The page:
Recent reports show that just under 700,000 people are now on zero-hour contracts as their main form of employment – an increase of more than 100,000 since 2013, when he number of people of zero-hour contracts was 1.9% of all people in employment. Now the figure stands at 2.3%.
Zero-hour contracts are controversial because they offer no guarantee of hours and only minimal benefits and protection. Campaigners argue that the contract places the worker in a vulnerable situation, which only intensifies if they agree to an exclusivity clause that prevents them from holding more than one job at any time. Clauses like this, that stifle an employee’s ability to improve their situation, are common inclusions in zero-hour contracts, and it is not surprising that political parties are jostling to be the first to remove the clause in the run up to the May election.
The use of zero hour contracts is on the rise, and not simply limited to back-street traders and suspect firms. Some of the Britain’s largest employers offer zero-hour contracts, including big retail names and services. Nor is it the reserve of certain industries.
The Office of National Statistics claim that over half of businesses in the hotel and catering sectors use the contracts, with similar figures for the care sector. Other big users of zero-hour contracts are universities and colleges, where teaching roles are now deemed temporary and subject to consumer need.
The benefits to businesses using zero-hour contracts are clear: a deregulated workforce, limited fixed costs, leaner operations and increased agility. Yet the benefits are not transferred to employees, who, without a fixed contract, are unable to plan their lives and participate in seminal life events, such as buying a house, paying for childcare etc. Too many live hand-to-mouth existences, getting by on a day-by-day basis rather than planning for their future. Furthermore, it is highly unlikely these employees will build up the skills and experiences that will help propel them out of a low-paid culture. Employers offering zero-hour contracts often don’t feel the need to invest time and resource in developing their employees. It is all too casual and risk free.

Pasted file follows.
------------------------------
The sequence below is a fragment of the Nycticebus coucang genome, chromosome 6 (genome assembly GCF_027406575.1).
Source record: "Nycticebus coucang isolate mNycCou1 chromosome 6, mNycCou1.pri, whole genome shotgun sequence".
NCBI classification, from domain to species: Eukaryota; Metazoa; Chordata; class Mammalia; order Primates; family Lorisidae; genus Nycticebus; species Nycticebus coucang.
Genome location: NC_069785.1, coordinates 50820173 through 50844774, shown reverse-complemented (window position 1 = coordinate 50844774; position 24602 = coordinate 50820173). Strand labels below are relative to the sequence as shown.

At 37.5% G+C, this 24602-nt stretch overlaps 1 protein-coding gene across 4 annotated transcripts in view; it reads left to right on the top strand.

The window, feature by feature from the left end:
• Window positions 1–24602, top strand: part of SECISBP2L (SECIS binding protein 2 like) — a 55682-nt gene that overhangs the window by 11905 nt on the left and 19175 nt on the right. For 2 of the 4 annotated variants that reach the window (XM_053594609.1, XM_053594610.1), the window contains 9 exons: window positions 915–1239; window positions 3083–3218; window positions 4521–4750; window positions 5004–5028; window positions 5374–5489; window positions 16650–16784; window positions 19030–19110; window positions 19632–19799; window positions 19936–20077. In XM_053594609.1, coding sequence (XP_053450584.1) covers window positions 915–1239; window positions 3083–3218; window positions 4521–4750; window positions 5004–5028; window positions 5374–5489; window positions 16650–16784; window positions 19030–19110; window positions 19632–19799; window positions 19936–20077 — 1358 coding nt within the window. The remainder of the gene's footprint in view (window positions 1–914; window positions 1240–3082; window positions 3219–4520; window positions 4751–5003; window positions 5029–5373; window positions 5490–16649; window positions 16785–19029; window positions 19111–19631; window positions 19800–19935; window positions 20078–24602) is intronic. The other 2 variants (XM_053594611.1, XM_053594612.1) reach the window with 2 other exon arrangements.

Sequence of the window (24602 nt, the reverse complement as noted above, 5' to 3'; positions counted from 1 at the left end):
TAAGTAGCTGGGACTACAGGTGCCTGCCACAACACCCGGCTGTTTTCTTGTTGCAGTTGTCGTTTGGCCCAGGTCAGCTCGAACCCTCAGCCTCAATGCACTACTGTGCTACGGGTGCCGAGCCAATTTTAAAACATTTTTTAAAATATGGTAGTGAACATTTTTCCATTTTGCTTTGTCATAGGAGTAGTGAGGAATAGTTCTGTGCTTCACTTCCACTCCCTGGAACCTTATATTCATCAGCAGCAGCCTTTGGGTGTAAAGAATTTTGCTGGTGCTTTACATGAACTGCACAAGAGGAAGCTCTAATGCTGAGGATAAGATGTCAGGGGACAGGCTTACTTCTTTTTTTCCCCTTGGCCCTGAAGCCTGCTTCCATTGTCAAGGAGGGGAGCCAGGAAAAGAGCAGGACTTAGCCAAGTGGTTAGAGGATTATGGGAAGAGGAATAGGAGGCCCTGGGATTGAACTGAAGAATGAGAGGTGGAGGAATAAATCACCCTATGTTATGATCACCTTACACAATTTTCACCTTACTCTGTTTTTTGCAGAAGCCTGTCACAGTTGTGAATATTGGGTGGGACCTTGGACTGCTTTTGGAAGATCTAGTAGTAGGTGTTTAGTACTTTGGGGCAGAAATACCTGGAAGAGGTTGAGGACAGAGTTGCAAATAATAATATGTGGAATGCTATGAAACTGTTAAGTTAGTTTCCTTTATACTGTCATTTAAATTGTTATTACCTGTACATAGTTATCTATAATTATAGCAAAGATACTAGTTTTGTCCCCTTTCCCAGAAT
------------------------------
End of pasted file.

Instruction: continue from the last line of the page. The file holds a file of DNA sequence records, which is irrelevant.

However, what does this mean for the UK at a time when driving up the nation’s skills and talent is critical to rejuvenating an ailing economy and stumbling enterprise? Where is the long-term planning in all this? Are zero-hours contracts a necessity to survive or for a few to thrive?
Advice to employers
It would be difficult to outlaw zero-hour contracts, despite recent demonization, and that, in particular situations, zero-hour contracts do have a place in the workforce. However it is important that employers are made aware that this type of contract does not exempt them from paying statutory entitlements.
Furthermore, employers need to be clear on the reasons as to why they require a worker to be on a zero hours contract and should not try to make this an exclusive arrangement, especially if there is limited work available. Employers will also need to be aware that, although a worker is on a zero-hours contract, when they start to work regular patterns this could imply fixed hours and potentially permanent employment status.